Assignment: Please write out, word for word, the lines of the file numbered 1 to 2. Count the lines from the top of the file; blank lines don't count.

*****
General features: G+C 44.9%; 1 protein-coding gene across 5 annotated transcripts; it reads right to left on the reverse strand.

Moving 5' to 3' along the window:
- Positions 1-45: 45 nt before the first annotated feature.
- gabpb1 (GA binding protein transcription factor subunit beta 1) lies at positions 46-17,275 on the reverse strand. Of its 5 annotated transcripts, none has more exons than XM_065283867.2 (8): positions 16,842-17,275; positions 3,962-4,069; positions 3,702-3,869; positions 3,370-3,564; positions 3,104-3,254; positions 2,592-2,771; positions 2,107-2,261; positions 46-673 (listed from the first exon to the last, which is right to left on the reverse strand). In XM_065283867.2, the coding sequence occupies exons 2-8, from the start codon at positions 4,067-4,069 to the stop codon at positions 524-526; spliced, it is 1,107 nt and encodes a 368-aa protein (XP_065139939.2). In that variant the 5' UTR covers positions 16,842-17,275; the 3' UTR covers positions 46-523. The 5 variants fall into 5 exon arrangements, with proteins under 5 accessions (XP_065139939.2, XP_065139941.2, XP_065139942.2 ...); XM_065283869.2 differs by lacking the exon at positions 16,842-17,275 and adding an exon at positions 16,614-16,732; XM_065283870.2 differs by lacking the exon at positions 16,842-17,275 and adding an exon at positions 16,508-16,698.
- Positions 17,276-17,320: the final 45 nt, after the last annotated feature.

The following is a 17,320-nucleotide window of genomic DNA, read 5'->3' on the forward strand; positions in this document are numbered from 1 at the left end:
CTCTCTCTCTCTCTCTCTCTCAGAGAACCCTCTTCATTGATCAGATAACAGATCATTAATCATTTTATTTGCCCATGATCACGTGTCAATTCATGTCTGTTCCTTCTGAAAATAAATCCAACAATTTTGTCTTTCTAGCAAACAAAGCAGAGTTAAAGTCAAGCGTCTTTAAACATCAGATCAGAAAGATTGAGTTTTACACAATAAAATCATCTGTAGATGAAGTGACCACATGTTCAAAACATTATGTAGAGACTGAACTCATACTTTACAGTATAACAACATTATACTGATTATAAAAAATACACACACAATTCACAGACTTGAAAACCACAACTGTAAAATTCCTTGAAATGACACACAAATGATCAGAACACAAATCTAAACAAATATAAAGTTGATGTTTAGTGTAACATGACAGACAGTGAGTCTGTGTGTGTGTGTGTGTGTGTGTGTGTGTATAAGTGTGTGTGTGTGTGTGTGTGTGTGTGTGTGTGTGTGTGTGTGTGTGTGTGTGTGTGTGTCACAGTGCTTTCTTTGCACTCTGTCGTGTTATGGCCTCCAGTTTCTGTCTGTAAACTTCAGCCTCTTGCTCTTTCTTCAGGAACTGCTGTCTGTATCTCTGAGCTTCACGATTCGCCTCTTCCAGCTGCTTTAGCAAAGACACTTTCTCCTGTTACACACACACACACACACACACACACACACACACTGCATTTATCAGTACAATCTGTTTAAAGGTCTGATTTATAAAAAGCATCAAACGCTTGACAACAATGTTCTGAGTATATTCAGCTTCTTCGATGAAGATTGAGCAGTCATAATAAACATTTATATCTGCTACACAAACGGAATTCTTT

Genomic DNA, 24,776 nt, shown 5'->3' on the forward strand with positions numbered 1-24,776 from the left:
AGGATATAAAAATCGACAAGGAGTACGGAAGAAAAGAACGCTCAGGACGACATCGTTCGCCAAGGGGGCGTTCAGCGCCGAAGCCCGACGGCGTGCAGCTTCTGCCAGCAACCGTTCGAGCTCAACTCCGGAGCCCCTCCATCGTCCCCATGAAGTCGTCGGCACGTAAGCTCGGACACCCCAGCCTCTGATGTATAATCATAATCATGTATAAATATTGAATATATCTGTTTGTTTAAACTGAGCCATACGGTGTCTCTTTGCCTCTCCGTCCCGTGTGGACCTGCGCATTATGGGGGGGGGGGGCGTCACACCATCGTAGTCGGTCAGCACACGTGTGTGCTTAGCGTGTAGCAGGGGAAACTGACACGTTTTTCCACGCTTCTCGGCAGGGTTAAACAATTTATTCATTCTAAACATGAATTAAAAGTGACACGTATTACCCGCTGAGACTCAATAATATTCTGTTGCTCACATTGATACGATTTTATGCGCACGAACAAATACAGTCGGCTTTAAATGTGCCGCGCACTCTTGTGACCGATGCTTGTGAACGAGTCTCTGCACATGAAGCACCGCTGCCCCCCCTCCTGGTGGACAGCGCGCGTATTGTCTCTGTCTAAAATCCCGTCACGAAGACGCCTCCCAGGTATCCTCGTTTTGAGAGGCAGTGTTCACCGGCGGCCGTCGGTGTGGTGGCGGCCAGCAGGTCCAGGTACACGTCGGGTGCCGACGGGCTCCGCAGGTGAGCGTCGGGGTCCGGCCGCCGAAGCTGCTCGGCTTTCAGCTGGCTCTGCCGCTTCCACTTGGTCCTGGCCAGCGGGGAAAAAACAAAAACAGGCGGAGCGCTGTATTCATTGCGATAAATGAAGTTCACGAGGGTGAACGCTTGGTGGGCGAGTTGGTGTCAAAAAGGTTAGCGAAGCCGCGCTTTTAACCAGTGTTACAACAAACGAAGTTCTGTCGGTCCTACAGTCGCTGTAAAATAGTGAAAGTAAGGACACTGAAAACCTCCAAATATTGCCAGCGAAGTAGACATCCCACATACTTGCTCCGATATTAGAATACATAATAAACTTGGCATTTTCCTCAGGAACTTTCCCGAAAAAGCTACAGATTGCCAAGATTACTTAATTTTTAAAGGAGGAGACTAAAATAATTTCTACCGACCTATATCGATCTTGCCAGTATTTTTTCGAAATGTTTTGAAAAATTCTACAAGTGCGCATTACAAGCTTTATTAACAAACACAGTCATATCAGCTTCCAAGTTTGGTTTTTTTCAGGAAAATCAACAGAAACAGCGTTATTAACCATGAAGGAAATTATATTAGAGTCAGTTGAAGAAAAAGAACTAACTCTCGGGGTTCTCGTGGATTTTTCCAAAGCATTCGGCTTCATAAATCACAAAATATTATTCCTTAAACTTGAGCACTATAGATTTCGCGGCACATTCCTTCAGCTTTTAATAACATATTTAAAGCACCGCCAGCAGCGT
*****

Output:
General features: G+C 44.9%; 1 protein-coding gene across 5 annotated transcripts; it reads right to left on the reverse strand.

Moving 5' to 3' along the window: